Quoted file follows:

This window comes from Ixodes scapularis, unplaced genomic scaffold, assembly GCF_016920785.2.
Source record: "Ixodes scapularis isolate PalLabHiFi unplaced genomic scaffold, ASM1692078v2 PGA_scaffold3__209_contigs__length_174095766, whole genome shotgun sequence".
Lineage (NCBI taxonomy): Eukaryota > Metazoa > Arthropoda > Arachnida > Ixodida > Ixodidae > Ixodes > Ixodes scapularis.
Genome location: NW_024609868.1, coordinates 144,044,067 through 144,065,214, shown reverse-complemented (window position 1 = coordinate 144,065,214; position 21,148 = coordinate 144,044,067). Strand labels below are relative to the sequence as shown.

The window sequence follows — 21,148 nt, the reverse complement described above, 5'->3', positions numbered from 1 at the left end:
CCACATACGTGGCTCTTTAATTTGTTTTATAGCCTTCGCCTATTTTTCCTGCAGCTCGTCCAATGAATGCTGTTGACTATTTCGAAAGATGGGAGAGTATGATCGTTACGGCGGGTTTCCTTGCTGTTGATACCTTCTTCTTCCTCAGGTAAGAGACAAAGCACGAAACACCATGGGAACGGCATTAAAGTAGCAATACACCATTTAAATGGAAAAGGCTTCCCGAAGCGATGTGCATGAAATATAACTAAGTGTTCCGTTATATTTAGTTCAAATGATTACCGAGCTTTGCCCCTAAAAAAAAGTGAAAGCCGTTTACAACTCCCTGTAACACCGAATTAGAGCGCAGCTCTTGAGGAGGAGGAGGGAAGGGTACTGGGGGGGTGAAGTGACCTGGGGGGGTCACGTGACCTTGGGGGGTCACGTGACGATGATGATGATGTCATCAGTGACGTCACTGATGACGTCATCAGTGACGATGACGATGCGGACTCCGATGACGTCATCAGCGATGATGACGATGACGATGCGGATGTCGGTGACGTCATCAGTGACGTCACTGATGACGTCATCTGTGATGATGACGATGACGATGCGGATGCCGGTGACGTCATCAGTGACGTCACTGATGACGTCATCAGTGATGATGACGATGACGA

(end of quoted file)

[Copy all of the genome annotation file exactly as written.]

This window comes from Ixodes scapularis, unplaced genomic scaffold, assembly GCF_016920785.2.
Source record: "Ixodes scapularis isolate PalLabHiFi unplaced genomic scaffold, ASM1692078v2 PGA_scaffold3__209_contigs__length_174095766, whole genome shotgun sequence".
Lineage (NCBI taxonomy): Eukaryota > Metazoa > Arthropoda > Arachnida > Ixodida > Ixodidae > Ixodes > Ixodes scapularis.
Genome location: NW_024609868.1, coordinates 144,044,067 through 144,065,214, shown reverse-complemented (window position 1 = coordinate 144,065,214; position 21,148 = coordinate 144,044,067). Strand labels below are relative to the sequence as shown.

The window sequence follows — 21,148 nt, the reverse complement described above, 5'->3', positions numbered from 1 at the left end:
CCACATACGTGGCTCTTTAATTTGTTTTATAGCCTTCGCCTATTTTTCCTGCAGCTCGTCCAATGAATGCTGTTGACTATTTCGAAAGATGGGAGAGTATGATCGTTACGGCGGGTTTCCTTGCTGTTGATACCTTCTTCTTCCTCAGGTAAGAGACAAAGCACGAAACACCATGGGAACGGCATTAAAGTAGCAATACACCATTTAAATGGAAAAGGCTTCCCGAAGCGATGTGCATGAAATATAACTAAGTGTTCCGTTATATTTAGTTCAAATGATTACCGAGCTTTGCCCCTAAAAAAAAGTGAAAGCCGTTTACAACTCCCTGTAACACCGAATTAGAGCGCAGCTCTTGAGGAGGAGGAGGGAAGGGTACTGGGGGGGTGAAGTGACCTGGGGGGGTCACGTGACCTTGGGGGGTCACGTGACGATGATGATGATGTCATCAGTGACGTCACTGATGACGTCATCAGTGACGATGACGATGCGGACTCCGATGACGTCATCAGCGATGATGACGATGACGATGCGGATGTCGGTGACGTCATCAGTGACGTCACTGATGACGTCATCTGTGATGATGACGATGACGATGCGGATGCCGGTGACGTCATCAGTGACGTCACTGATGACGTCATCAGTGATGATGACGATGACGA